Attendees strolling the show floor at the Plant Based World Expo in New York City earlier this month experienced savory cooking aromas and vividly bright signage designed to evoke the vitality young plant-based brands bring to the table.
More than 3,700 people attended the event this year, up 20% from attendance at last year’s expo, and 232 companies exhibited everything from ingredients to plant-based snacks, meat and dairy alternatives, and desserts, a range that illustrated the continued innovation in the category.
The array of options highlighted that the plant-based movement isn’t just moving in one direction as it matures, organizer Benjamin Davis said. Instead, companies are creating a wider doorway for eaters of all types to venture through.
The next phase of the plant-based food movement is focused on finding ways to meld familiar favorite flavors and textures with a focus on health, from the high-protein content of the tasty artichoke to the antioxidant properties and umami possibilities of the mushroom.
Companies are continuing to innovate to create new plant-based alternatives in just about every category including snack foods, processed products, and prepared meals. At the same time, plant-based food makers are continuing to work on simplifying recipes and ingredients and making more use of whole plant foods.
And consumers are looking for both.
If the early years of the plant-based movement were filled with alternatives to traditional burgers and chicken nuggets, newer companies are working to create a wider range of familiar foods from plants including crab cakes, sushi, and bacon.
Global investors put $5.8 billion into startups working on plant-based and lab-grown alternatives to meat, seafood, and dairy products last year, according to Crunchbase data.
Much of the investment in recent years into mission-driven plant-based food startups has been bearing fruit in the form of new products like those on display at the expo, Davis said.
A sampling of the latest plant-based products
Cutting Vedge is exploring the potential of under-used vegetables – in this case, artichokes from Reese’s, a brand also owned by Cutting Vedge parent World Finer Foods. The brand, which bills itself as veggie forward, makes artichoke-based burgers, meatballs and sausages using chef-crafted recipes.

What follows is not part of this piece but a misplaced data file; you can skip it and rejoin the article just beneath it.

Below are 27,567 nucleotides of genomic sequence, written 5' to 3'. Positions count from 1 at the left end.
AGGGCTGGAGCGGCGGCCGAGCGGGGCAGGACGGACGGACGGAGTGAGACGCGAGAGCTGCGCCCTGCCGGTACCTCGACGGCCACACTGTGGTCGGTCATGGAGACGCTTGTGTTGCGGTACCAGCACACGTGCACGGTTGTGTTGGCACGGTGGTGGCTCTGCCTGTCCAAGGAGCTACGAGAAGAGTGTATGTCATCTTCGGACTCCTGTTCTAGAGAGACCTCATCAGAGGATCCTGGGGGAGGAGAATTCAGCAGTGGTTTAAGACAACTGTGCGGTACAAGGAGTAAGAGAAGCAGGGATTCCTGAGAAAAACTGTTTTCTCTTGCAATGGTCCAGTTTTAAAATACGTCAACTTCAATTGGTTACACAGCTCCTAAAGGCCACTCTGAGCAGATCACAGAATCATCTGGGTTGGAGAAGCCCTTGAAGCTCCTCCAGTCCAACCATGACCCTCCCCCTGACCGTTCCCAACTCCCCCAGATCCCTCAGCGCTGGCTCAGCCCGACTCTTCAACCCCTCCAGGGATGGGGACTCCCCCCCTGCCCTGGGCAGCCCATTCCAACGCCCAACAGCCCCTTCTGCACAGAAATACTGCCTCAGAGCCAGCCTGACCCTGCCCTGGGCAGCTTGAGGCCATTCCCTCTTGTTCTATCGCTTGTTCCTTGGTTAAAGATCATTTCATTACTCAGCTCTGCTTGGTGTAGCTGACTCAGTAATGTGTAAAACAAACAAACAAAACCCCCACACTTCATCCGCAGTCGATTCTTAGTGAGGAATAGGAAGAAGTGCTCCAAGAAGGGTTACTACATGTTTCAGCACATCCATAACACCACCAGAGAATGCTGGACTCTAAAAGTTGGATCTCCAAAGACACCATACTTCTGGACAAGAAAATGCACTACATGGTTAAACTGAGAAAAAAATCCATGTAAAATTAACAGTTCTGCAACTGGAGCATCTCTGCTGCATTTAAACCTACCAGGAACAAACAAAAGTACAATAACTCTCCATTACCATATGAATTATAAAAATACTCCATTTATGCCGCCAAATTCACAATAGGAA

Finless Foods is creating plant-based and cell-cultured versions of tuna and, at the expo, the company was sampling a version of ahi made from winter melon that’s now on the menu at several Florida restaurants.
Australia-based Fable is turning shiitake mushrooms into a hearty meat alternative that can be used in a variety of dishes, many of them featured on the brand’s website in recipes created by Michelin-starred chef Heston Blumenthal.
Nelly’s Organics founder Carla Spiropulo says her vegan company started by accident more than seven years ago when the healthier versions of candy bars she was making for her kids caught on with their friends and parents. Spiropulo ultimately found a Whole Foods Market forager who helped her get the bars into the retailer and today the brand is available at 3,500 retail outlets.
The role of the plant-based chef
Chefs and culinary arts play a key role in this next phase, as plant-based companies seek to meet consumers where they are and make plant-based foods more accessible and attractive to everyone, Davis said.
The companies making the products aren’t the only ones innovating. Chefs are increasingly taking a lead role in raising the bar for plant-based foods in foodservice channels, especially on campus and in other settings that aim to appeal to Gen Z consumers who increasingly seek out plant-based alternatives.
Exploring and experimenting with plant-based menu items can be a creative opportunity, chef Jennifer DiFrancesco said during a panel called “Thriving in Foodservice.” DiFrancesco is the director of culinary innovation for Sodexo Campus.
DeFrancesco talked about the trial and error that goes into developing a wide variety of plant-based options for campus food halls and the challenge of taking existing products and improving on them to create “craveable dishes.”
“We have this captive audience that’s demanding it,” DiFrancesco said.
Early on, Sodexo’s campus food halls would segregate plant-based options in their own stations. That’s changed and now the vegetarian and vegan dishes are spread out among the different cuisine types, a change that displays the growing versatility of plant-based options as chefs learn to turn some of the same basic ingredients into new and different dishes.
Plant-based ingredients that have multiple applications are key in campus setting, DiFrancesco said.
“We look at the versatility of productions, they need to have multiple applications because in foodservice we can’t bring on 25 different SKUs.”
The panel stressed the potential for making plant-based the default option, a shift that will require making the foods more accessible to more consumers.
Panelist Marika Azoff, The Good Food Institute’s corporate engagement specialist, highlighted the role restaurants and other foodservice channels can play in helping consumers learn about – and taste – the plant-based alternatives to their familiar favorites.
Azoff mentioned Taco Bell, which tested a plant-based meat alternative that customers could swap in for traditional meats without an upcharge.
In other words, campus dining halls, quickserve eateries and other foodservice channels can be an accessible entry point for plant-curious consumers. “[Consumers] can try plant-based foods in foodservice without having to buy a whole package and figure out how to cook it,” Azoff said.